Broken Algorand fork-free property: Another Look at ALGORAND

Yongge Wang with his recetn paper “Another look at ALGORAND” (May 11, 2019) (arXiv) says it is possible to fork Algorand even with 1/3 malicious users and possibility to bribe validators easily is not unrealistic:

[…] our first attack in this paper shows that a malicious adversary who controls less than 1/3 of the users (or money units) could fork the ALGORAND chain very easily. Our second attack shows that a malicious adversary could use a bribery attack to fork the ALGORAND chain very easily also.

Is there any official response for Wang claims?

Hi @robert Thanks for the interest; you may find this post relevant:

Hmm. That’s a very interesting article.
At first the article claims

… could fork the ALGORAND chain very easily

And later on

… fork the ALGORAND chain very easily also

Yet, we both know very well that so far the Algorand network has not forked.
( even though, it’s “easy”; right ? )

I think that there are at least three aspects that are completely ignored by the article.
First, the implementation doesn’t use 1/3 and 2/3. In most cases, the actual implementation require higher committee thresholds. ( i.e. enforces higher security than required by the Algorand original design )
Second, the assumption of “having 1/3 corrupted” is meaningless if you can’t tell which 1/3 you’re truly referring to. The VRF is ensuring that a voter/proposer would figure it out only when it matter most, hence - removing the “target” from any potential participant. It cannot be realistically “predicted” any easier than breaking a cryptographic signature.
Last, almost half (48%) of the voting stake is maintained by the Algorand Foundation. The Algorand Foundation sole purpose is to support the Algorand network; hence, they cannot be “bribed”.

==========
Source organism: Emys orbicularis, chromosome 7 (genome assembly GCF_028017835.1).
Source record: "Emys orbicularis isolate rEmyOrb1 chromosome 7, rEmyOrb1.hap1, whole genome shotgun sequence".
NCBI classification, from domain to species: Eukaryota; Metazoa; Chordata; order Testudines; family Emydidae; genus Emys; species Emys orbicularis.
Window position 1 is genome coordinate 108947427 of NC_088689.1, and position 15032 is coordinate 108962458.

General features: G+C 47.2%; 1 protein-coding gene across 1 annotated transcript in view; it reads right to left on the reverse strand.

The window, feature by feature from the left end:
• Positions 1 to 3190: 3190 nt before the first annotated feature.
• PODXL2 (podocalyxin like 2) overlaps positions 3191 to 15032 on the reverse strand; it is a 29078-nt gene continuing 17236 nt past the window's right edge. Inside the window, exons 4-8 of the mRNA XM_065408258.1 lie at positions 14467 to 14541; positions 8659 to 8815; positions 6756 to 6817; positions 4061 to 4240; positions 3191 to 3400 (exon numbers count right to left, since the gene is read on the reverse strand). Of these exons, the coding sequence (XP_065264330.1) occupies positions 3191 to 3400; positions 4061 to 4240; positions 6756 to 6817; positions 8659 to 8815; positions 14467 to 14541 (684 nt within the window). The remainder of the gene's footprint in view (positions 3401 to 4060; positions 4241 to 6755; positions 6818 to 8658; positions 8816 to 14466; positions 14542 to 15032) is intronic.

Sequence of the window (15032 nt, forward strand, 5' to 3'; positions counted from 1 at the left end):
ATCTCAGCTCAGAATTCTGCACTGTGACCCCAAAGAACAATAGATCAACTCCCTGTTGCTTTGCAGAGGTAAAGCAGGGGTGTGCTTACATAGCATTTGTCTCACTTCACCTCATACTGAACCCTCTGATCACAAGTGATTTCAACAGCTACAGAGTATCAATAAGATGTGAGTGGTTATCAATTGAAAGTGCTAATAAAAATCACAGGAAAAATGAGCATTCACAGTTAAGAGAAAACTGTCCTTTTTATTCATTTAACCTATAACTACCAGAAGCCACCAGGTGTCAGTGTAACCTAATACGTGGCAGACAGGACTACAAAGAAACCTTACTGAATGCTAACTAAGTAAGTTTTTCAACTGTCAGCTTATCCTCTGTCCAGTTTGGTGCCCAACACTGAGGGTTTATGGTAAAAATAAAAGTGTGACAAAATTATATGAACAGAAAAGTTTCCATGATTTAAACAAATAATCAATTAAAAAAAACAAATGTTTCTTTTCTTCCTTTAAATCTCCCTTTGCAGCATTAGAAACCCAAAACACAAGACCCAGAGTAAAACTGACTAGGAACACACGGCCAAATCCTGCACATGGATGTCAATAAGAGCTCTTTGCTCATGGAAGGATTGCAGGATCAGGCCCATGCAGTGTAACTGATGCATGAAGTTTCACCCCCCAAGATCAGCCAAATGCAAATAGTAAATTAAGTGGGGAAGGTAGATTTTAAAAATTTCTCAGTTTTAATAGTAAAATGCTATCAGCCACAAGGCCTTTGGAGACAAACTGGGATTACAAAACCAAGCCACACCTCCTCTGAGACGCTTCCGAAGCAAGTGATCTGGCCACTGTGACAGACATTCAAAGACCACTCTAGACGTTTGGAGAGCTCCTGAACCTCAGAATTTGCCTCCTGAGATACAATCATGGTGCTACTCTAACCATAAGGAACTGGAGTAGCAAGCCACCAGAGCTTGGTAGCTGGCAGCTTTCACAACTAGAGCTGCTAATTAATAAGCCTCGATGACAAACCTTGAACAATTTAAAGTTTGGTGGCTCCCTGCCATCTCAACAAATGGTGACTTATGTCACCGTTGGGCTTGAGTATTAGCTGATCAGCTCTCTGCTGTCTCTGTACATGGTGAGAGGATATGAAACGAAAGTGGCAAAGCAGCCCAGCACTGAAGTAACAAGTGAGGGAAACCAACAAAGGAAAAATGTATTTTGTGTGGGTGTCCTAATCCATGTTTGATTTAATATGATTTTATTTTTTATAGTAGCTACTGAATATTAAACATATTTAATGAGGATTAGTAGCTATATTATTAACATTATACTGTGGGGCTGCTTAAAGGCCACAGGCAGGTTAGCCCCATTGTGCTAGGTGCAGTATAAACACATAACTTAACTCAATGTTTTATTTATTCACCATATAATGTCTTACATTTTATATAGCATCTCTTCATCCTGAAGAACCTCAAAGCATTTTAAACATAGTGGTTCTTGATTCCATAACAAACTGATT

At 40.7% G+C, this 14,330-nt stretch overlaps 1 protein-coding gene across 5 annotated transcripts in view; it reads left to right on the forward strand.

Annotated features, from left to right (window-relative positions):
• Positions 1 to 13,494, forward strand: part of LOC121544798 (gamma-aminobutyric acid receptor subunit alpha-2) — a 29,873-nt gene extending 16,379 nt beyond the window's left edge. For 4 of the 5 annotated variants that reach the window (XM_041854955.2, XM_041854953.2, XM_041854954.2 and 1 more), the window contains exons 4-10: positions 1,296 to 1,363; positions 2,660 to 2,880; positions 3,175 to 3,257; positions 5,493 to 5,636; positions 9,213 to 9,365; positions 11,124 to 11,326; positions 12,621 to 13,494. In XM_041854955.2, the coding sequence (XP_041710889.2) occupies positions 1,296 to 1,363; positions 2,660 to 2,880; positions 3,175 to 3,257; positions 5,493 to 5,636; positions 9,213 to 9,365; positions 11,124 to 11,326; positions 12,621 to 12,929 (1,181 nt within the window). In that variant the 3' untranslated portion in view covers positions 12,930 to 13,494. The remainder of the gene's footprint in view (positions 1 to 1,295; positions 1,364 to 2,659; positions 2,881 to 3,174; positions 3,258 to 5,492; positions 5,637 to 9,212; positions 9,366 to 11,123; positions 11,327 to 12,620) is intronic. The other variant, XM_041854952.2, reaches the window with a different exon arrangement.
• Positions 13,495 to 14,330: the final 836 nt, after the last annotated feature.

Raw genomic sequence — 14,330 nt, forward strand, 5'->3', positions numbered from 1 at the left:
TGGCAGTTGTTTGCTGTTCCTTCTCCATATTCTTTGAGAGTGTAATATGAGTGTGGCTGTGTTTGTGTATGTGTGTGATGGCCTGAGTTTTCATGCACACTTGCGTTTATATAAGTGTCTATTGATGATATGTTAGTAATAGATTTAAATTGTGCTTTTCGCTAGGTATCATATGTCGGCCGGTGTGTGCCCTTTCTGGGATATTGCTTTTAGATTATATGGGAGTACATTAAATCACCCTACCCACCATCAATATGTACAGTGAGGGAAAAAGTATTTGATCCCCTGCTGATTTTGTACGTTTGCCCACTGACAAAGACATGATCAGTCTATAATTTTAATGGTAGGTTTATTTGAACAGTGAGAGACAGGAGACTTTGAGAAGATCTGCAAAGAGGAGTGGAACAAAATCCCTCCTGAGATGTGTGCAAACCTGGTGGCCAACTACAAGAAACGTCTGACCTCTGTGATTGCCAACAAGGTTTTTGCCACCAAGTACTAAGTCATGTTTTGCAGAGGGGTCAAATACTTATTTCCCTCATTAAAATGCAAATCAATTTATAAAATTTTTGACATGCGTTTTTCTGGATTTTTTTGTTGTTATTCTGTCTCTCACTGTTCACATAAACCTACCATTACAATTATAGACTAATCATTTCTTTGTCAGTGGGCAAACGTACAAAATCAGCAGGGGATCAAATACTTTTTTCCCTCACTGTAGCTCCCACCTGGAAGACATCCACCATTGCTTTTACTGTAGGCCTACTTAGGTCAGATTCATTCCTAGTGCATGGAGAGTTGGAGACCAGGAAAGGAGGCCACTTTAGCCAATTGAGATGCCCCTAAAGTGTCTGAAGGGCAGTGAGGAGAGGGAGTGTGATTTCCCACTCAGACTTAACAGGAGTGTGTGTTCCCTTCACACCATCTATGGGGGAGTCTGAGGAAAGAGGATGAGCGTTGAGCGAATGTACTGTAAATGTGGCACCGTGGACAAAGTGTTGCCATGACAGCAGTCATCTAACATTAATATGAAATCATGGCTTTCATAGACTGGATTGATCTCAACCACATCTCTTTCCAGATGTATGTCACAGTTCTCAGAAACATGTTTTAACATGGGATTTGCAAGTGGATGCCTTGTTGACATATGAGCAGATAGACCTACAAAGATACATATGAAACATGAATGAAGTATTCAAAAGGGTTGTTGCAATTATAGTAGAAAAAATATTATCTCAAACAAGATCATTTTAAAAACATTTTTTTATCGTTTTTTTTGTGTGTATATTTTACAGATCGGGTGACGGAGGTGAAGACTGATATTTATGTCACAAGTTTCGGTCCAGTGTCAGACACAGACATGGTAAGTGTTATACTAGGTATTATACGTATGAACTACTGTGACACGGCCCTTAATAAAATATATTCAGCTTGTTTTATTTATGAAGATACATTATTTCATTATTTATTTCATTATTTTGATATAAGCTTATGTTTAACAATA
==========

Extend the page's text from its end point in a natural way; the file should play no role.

To sum this up, easy, it’s not going to be…

Hi @tsachi. Thanks for response.
I think this deserves a whole analysis and an official response to tell the “world” how easy it is.
I don’t make any claims, but I saw this criticism and also this page also cites the paper:

I would expect that we qualify the attacks:

  1. Today foundation has 48% of stake, it doesn’t mean that it’s impossible to bribe (although most of the world will trust the foundation). Moreover the foundation share is going to decrease.
  2. Re VRF: malicious actors can collude and create a “gang”. An baker knows that he / she can produce a block immediately after the previous block got published. So he can quickly send a message that he is in and find out how many other bad actors are in. He can also anticipate the network state in order to evaluate a success rate of an attack.

Stake thresholds

Could you elaborate the 1/3 treshold? I know that everything is about probability here. Once 1/3 stake is at malicious hands then the probability of having a validator set of at least 1/3 malicious actors is significant and then the system will halt. Correct?

Various Questions about the Algorand Blockchain

I’ve read that article some time ago. I don’t understand the most important part of Q1:

Suppose that S1000 (the set of all users present at round 1000) collectively own less than 1/3 of the total stake in round 2 million. Can an adversary, who corrupts S1000 at round 2 million, have them produce a different block for round 1000?

What’s the relationship between users present at round 1000 (S1000) to users present at round 2 million? Also, going through the response for Q1: Algorand doesn’t have checkpoints. So even we forget the private key which signed block at round 1000 (R1000) we could keep a “secret” chain and perform long range attack which forked at R999. Correct?

I don’t think the article deserves much attention. It has several mistakes in the assumptions.
Runtime Verification is a company that is focus on formal verification, they build products, languages and won grants from NASA on this field.
They formally proof that Algorand can’t fork:

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